What next for British agriculture: Farmers and food businesses reflect on Brexit

With only a few months remaining before our scheduled departure from the European Union, Brexit is looming large on the horizon. As talk of transition, hard borders and ‘no-deal’ spreads, we wanted to find out how farmers and food businesses across the country were feeling about the future of UK agriculture. What threats and opportunities do they see? Has their perspective changed since 2016? What specific issues are their businesses facing, and what has the UK Government done to address those concerns? We’ve invited farmers across the UK, to share their thoughts.

Andrew Barbour, uplands farmer

This week, we speak to Andrew Barbour, whose 540 hectare farm, Mains of Fincastle, in the Scottish uplands is home to a herd of 50 suckler cows and about 400 sheep. The farm is a few miles to the north west of Pitlochry and sits at over 1000 feet above sea-level. Eighty percent of the farm is under rough grazing, which is classified under the Natura 2000 designations, thanks to the underlying limestone and associated plant communities.

“We don’t know what Brexit means for us.  Uncertainty is the name of the game. So, is the glass half full or half empty for us folks farming in the uplands? The glass is not just empty but broken to boot; it is the vision of a trade deal with the US letting in food with low standards of production. This is clearly a Trump aim and part of Mr Fox’s vision for Brexit. It’s unlikely we will survive that nightmare scenario as livestock producers in Highland Perthshire. Throw in austerity at home and we might as well retire now. Cheap food comes at a price.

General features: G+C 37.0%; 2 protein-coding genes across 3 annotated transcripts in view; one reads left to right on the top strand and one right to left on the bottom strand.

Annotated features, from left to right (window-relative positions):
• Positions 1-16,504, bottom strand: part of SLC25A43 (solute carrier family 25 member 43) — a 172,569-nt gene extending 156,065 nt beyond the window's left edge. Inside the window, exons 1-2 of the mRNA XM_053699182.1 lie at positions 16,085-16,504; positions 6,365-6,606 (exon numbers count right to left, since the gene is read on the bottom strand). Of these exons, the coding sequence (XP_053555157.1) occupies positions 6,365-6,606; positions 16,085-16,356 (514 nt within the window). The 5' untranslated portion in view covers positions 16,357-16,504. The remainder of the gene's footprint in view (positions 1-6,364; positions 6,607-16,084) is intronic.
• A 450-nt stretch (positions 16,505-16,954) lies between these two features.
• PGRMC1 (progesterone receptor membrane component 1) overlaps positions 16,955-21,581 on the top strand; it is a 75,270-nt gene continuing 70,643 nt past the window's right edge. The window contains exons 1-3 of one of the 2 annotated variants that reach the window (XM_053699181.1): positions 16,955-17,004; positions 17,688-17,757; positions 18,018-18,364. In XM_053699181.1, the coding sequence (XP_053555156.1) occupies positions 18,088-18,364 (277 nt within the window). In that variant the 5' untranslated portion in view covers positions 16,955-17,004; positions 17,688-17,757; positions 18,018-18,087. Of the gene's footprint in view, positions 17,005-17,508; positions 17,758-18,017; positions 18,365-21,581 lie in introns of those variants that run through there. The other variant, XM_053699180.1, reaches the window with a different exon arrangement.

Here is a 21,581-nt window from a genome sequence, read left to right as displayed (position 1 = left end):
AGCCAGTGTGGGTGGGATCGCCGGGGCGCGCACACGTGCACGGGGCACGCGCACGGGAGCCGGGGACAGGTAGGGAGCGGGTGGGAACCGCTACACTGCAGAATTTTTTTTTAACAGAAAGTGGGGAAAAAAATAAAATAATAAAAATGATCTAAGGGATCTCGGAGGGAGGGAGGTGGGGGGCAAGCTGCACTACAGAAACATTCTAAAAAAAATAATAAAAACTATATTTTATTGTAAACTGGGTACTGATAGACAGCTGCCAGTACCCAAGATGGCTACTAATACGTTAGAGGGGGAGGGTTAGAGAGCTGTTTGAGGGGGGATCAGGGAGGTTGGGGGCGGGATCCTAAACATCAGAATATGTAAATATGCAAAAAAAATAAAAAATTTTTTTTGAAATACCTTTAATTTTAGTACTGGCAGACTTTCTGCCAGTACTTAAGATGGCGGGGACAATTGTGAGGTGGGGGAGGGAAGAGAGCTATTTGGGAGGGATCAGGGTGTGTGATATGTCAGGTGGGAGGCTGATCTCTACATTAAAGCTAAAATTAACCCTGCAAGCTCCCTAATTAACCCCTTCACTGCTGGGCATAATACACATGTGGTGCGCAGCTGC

That’s the gloomy view. But could the uplands light up with Brexit sunshine? On the face of it, the new Agriculture Bill could be good news for us, working extensive livestock systems in semi-natural habitats, where a wide range of native grasses and herbs are maintained by livestock grazing – ‘high nature value’ farming as some call it. But what depresses us is that, once again, the environment is seen as something separate from production with all the likely perverse consequences that this way of thinking brings – commercial food production may concentrate and intensify in the low ground areas where it can survive without support, leaving the uplands to be ‘rewilded’, abandoned in the delivery of other ‘public goods’ that don’t require active farming.

Brexit does offer the opportunity to reshape farming support, to build a more resilient, ecologically-sound farming sector, but it doesn’t look like we are heading there, from what Mr Gove says. We made changes some years ago to run a more extensive system than we previously did, which fits in with the environmental management issues. So, we are in theory well placed to deliver on Gove’s agenda. We are constantly trying to improve efficiency, and we are trialling a selection for more single lambs (this is achieved by putting the rams out later when the ewes are in poorer condition and less likely to bear twins) in response to concerns about the collapse of the lamb market.